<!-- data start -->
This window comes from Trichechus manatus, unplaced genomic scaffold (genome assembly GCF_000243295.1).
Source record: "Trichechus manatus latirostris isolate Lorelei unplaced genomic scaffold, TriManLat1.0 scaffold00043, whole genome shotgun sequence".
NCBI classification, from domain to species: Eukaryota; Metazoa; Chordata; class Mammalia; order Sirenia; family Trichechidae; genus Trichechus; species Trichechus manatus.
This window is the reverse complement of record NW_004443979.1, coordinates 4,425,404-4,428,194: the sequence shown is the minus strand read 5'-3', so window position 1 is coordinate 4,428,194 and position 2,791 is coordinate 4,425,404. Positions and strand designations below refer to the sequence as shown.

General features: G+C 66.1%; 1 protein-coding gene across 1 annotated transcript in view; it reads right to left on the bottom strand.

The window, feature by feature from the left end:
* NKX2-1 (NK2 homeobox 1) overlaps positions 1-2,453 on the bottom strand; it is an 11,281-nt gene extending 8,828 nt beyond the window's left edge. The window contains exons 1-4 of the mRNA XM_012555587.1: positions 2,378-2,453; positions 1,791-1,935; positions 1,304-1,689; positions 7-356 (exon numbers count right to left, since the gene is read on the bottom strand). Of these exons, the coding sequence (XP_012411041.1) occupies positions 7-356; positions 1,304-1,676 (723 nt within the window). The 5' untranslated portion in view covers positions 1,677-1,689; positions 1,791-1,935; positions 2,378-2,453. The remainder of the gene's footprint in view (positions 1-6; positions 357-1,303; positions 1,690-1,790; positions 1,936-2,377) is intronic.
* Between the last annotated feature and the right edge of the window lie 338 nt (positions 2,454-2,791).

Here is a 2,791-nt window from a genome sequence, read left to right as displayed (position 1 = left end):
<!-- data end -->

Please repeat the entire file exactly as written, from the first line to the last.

This window comes from Trichechus manatus, unplaced genomic scaffold (genome assembly GCF_000243295.1).
Source record: "Trichechus manatus latirostris isolate Lorelei unplaced genomic scaffold, TriManLat1.0 scaffold00043, whole genome shotgun sequence".
NCBI classification, from domain to species: Eukaryota; Metazoa; Chordata; class Mammalia; order Sirenia; family Trichechidae; genus Trichechus; species Trichechus manatus.
This window is the reverse complement of record NW_004443979.1, coordinates 4,425,404-4,428,194: the sequence shown is the minus strand read 5'-3', so window position 1 is coordinate 4,428,194 and position 2,791 is coordinate 4,425,404. Positions and strand designations below refer to the sequence as shown.

General features: G+C 66.1%; 1 protein-coding gene across 1 annotated transcript in view; it reads right to left on the bottom strand.

The window, feature by feature from the left end:
* NKX2-1 (NK2 homeobox 1) overlaps positions 1-2,453 on the bottom strand; it is an 11,281-nt gene extending 8,828 nt beyond the window's left edge. The window contains exons 1-4 of the mRNA XM_012555587.1: positions 2,378-2,453; positions 1,791-1,935; positions 1,304-1,689; positions 7-356 (exon numbers count right to left, since the gene is read on the bottom strand). Of these exons, the coding sequence (XP_012411041.1) occupies positions 7-356; positions 1,304-1,676 (723 nt within the window). The 5' untranslated portion in view covers positions 1,677-1,689; positions 1,791-1,935; positions 2,378-2,453. The remainder of the gene's footprint in view (positions 1-6; positions 357-1,303; positions 1,690-1,790; positions 1,936-2,377) is intronic.
* Between the last annotated feature and the right edge of the window lie 338 nt (positions 2,454-2,791).

Here is a 2,791-nt window from a genome sequence, read left to right as displayed (position 1 = left end):